Pakistan

Pakistan earthquake puts women, kids at risk

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By Liz O'Neill

In the days following a deadly earthquake in a remote region of Pakistan, women and children are facing severe health hazards, according to assessments by Catholic Relief Services' emergency response teams on the ground.

Emergency relief workers from CRS and Caritas Internationalis have been conducting assessments in the hard-hit region of Ziarat in southwestern Pakistan since the October 29 earthquake. It is estimated the 6.4-magnitude quake killed 225 people, injured hundreds more, and left nearly 15,000 homeless.

"The aftershocks and tremors following the earthquake made the environment even more traumatic for people on the ground. Those whose mud and timber homes survived are terrified to go back inside. Many families, including those with young children, spent several nights sleeping outside in freezing temperatures," reports Darren Hercyk, CRS country representative in Pakistan.

Women and young children are especially vulnerable. CRS relief workers found that because female doctors are unavailable in the region, many of the injured women, who are not permitted by custom to be treated by male doctors, haven't received any medical care. Nursing mothers are unable to breastfeed their babies due to symptoms from the cold. Because of the freezing overnight temperatures, many children are developing head and chest infections; some are beginning to show symptoms of pneumonia.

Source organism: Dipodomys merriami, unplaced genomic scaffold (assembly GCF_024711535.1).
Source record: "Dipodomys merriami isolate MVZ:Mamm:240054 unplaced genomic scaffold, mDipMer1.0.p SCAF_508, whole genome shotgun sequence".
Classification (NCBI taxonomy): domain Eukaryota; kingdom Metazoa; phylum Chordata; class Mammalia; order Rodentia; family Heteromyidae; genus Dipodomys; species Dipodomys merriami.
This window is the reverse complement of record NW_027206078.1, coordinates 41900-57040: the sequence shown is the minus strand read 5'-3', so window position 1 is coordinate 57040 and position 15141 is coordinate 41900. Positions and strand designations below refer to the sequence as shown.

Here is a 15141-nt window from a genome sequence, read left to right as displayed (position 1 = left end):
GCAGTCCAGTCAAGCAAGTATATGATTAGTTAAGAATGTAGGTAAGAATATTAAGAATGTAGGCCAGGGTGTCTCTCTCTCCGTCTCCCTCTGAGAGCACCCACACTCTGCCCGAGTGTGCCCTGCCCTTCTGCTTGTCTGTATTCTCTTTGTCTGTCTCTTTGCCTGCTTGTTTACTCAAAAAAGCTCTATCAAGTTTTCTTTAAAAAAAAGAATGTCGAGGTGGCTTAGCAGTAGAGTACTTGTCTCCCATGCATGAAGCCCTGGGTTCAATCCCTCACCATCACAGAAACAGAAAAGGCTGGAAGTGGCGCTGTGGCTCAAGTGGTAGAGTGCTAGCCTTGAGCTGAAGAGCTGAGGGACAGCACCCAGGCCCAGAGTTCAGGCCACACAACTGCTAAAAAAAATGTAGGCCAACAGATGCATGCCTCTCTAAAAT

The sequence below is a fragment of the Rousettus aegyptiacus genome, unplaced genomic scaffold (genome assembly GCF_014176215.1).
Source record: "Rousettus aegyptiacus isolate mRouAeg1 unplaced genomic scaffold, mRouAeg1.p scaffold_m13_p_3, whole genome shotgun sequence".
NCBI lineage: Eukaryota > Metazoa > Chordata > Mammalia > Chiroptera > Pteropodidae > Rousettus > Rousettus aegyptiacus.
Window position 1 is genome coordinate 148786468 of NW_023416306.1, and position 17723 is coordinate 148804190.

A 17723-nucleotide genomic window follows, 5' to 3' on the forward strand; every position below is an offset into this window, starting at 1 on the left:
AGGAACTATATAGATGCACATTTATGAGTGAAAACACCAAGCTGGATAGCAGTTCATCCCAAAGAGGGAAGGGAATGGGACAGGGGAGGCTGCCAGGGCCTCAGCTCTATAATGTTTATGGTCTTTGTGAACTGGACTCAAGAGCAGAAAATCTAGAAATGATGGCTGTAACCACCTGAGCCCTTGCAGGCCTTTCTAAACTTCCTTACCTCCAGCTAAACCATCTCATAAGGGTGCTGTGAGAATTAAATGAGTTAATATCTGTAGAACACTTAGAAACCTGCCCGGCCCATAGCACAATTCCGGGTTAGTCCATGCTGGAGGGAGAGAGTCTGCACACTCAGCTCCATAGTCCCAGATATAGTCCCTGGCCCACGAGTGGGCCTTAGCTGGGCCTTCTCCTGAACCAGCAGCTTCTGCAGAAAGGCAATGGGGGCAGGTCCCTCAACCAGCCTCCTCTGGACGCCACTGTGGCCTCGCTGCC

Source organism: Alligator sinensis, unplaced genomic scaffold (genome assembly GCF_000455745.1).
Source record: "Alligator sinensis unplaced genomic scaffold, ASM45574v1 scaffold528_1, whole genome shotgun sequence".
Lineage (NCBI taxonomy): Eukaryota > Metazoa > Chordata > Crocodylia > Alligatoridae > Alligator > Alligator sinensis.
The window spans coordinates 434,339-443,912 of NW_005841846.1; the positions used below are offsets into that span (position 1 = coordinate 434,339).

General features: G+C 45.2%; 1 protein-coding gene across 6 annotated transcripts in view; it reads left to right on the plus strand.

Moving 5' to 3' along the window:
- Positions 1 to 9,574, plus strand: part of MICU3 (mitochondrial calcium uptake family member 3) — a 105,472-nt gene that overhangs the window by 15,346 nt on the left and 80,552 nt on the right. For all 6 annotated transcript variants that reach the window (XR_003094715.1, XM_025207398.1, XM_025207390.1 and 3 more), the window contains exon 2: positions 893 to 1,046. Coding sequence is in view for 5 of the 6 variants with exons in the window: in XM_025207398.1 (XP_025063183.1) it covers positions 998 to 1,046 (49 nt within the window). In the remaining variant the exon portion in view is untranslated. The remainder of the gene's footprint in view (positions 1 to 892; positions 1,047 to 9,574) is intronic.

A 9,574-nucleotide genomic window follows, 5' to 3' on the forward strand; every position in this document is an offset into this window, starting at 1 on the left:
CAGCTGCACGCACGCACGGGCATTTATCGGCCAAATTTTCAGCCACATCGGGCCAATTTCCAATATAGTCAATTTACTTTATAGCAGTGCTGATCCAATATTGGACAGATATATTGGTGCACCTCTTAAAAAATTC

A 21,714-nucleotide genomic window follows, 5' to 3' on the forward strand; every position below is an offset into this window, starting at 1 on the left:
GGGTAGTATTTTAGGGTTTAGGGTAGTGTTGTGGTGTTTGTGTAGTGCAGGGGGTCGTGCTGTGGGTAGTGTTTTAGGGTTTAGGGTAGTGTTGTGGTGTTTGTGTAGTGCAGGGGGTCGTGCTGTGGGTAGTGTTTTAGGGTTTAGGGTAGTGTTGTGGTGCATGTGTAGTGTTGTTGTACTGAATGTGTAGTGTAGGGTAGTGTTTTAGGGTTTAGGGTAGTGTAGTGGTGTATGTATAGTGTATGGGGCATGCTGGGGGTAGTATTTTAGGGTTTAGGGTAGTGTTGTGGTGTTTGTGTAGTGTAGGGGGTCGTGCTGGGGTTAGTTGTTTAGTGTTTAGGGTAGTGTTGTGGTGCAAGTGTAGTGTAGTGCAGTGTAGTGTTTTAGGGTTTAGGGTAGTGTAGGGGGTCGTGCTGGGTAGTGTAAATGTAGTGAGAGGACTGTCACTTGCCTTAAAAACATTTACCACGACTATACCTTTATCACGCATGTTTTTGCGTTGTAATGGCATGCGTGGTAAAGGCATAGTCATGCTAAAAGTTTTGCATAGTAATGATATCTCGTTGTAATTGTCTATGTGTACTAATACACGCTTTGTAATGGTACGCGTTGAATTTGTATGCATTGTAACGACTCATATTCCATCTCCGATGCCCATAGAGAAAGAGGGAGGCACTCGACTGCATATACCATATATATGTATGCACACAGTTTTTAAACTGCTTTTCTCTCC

CRS is responding with emergency shelter, hygiene kits for women, and essential family living supplies including stoves and utensils, water containers, and fuel for heating and cooking.

"The most urgent needs, in addition to medical care, are shelter and food. But given the onset of freezing temperatures in this mountainous region, winterized tents are only a temporary solution. We're exploring longer-term shelter options for families whose homes were completely destroyed, and who will need greater protection from the harsh winter weather," says Hercyk.

While local humanitarian agencies in Pakistan have concluded that this is a small-scale emergency, the loss and devastation will take some time to overcome. Close to 95 percent of the mud and timber huts around Ziarat were completely destroyed, dozens of livestock animals perished, schools and government buildings collapsed, and there is currently no electricity or gas in the region.

The tremors affected the provincial capital of Quetta in the Baluchistan province near the Afghan border. CRS has an office with 50 staff in Quetta in addition to offices in Islamabad, Muzaffarabad, Menserha and Bisham. No CRS staff members were injured in the earthquake.

CRS has worked in Pakistan since 1954 supporting emergency relief and long-term development programs in some of the most isolated and impoverished communities. It was one of the first humanitarian agencies on the ground to respond to the devastating earthquake in October of 2005, which killed more than 75,000 people and left 3.5 million people homeless in northern Pakistan.

Liz O'Neill is CRS' communications officer for Europe and the Middle East. She is based at the agency's headquarters in Baltimore.